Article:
Dr. Vincent Hill: You can read CDC guidance on surface cleaning and disinfection in schools here: When appropriate cleaners and EPA-approved disinfectants are used properly, these are safe and effective for preventing COVID-19 transmission through contact with potentially contaminated surfaces.

Dr. Jen Zubler: As a pediatrician I would recommend wearing a mask, face shields are not considered a replacement for masks. Shields can be added if there is risk of sprays and splashes of body fluids along with other protections like gloves and gowns. This maybe a consideration for children with special healthcare needs being cared for within the school setting.

Q: Do you feel additional zinc, vit d and vit c aids in the prevention?

Dr. Vincent Hill: Thank you, Jen, for clarifying that. CDC recommends the use of face masks as the primary means of stopping the spread of respiratory droplets.

Q: Thank you for the resources and links to supporting Schools and Families!

Dr. Jen Zubler: As far as I know there are no known effective prevention vitamin supplements. There has been a lot of mention of things that “may” help. As always before considering any supplements discuss their use with your doctor or your child’s doctor, who knows your current medical conditions and medications.

Dr. Vincent Hill: Dr. Berendes is a hygiene expert in the CDC Waterborne Disease Prevention Branch (WDPB). He’s also a new father and not able to be with you all tonight. I am the Chief of WDPB. My background and training is in environmental science and microbiology. Happy to be with you all in Missouri PTA.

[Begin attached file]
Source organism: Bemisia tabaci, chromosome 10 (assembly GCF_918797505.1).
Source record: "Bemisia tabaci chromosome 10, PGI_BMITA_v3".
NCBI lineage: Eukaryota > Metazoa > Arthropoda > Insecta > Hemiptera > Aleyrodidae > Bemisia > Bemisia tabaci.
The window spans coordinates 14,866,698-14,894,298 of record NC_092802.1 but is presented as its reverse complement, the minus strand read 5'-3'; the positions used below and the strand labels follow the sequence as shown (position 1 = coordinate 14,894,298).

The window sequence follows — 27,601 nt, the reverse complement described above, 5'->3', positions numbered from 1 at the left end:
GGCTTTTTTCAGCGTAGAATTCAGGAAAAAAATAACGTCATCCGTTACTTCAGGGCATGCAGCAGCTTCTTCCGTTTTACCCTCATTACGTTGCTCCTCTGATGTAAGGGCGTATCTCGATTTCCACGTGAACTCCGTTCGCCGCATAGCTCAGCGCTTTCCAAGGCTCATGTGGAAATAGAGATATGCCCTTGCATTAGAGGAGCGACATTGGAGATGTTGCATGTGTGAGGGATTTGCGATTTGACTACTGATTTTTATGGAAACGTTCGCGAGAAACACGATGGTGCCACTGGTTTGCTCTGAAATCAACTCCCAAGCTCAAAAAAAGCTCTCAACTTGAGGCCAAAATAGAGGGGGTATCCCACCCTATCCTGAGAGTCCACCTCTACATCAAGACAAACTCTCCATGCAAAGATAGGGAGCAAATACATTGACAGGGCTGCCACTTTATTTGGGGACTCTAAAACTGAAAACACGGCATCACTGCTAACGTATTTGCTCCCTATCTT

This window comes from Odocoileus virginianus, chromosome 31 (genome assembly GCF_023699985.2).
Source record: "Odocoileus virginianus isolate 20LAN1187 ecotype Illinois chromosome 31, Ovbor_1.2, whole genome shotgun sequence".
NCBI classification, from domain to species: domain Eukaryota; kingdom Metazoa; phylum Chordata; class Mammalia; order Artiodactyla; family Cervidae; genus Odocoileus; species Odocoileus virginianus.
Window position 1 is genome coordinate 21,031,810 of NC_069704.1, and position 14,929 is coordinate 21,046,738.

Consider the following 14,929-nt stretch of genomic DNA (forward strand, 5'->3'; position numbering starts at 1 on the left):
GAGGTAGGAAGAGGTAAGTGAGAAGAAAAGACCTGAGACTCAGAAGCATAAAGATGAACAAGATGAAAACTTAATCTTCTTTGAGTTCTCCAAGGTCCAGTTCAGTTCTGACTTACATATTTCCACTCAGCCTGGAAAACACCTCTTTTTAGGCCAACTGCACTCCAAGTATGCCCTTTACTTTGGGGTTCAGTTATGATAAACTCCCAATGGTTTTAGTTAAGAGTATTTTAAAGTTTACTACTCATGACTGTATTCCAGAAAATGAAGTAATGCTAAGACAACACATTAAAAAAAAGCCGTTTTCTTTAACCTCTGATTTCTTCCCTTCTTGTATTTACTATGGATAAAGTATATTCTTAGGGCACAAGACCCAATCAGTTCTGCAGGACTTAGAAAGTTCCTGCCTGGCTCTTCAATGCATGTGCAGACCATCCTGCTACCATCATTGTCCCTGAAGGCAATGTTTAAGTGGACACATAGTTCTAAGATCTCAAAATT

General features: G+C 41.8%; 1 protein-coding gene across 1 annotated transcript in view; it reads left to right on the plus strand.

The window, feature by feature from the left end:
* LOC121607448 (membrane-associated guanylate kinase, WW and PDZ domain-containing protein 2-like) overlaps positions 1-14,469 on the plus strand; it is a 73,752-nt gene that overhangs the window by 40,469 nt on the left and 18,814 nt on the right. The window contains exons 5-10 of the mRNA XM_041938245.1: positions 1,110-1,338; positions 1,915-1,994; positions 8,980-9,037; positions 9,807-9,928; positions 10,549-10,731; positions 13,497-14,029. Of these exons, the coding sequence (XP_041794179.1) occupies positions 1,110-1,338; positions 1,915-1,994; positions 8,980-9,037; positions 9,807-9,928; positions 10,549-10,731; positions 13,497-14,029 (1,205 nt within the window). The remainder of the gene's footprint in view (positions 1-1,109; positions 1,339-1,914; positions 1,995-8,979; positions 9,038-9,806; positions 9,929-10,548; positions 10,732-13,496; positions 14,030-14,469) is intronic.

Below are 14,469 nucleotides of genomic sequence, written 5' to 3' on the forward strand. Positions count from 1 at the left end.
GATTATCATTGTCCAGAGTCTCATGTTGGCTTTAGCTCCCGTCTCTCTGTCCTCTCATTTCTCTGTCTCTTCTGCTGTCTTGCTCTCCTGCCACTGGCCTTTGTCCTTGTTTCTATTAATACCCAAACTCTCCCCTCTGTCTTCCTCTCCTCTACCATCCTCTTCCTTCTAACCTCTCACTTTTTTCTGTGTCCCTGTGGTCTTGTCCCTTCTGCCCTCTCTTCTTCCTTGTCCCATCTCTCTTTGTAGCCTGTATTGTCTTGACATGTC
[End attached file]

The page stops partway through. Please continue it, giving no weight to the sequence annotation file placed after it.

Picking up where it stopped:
Q: Can you explain why some municipalities are using waste water to identify hot zones?

Dr. Vincent Hill: That’s a very interesting topic. CDC has lots of information on the use of wastewater testing for COVID-19 surveillance. Please see

Q: Thank you, I will read further!

Q: I like the CDC resources, thank you!

Q: Do you have any specific suggestions for instrumental (band) and vocal music classes?

Dr. Vincent Hill: Please note that our slides specifically noted the use of paper towels for drying hands. Air hand dryers are also effective. You can find additional handwashing information here:

Dr. Jen Zubler:

Dr. Jen Zubler: Above are CDC’s recommendations for music and Choir classes

Q: Thank you!  I will pass that on to our band and choir instructors.

Q: Are you recommending that the “Soft” items not be returned to classrooms in the future, moving forward?

Dr. Vincent Hill: I think the idea is to consider the importance of having porous surface materials in classrooms, balancing their importance to classroom activities, environment, and curriculum vs. the difficulty in cleaning them to protect against potential virus transmission. Where possible to switch to materials that can be effectively cleaned and disinfected, it may make sense to switch to those.

Dr. Jen Zubler: CDC has recommendations on childcare and preschool setting for “soft” more difficult to clean items that might also be helpful to review.

Dr. Jen Zubler :

Q: Thank you for that resource

Q: Can you explain why it is suggested to wait 24 hours or as long as possible to clean the room where a person with Covid was at a school? It was mentioned when someone is sick at school to put them in a separate room and then wait to clean it after them leaving it.

Dr. Jen Zubler: The waiting period is to reduce the risk of exposure to the person(s) cleaning the room.

Q: Thanks to everyone for being here tonight!

Dr. Vincent Hill: There is much to learn about SARS-CoV-2 survival and transmission in the environment. Based on current scientific understanding about the survival of the virus in the environment and on surfaces, CDC recommends waiting 24 hours or as long as practical after persons suspected or confirmed to have COVID-19 have been in the room.

Q: Thank you for this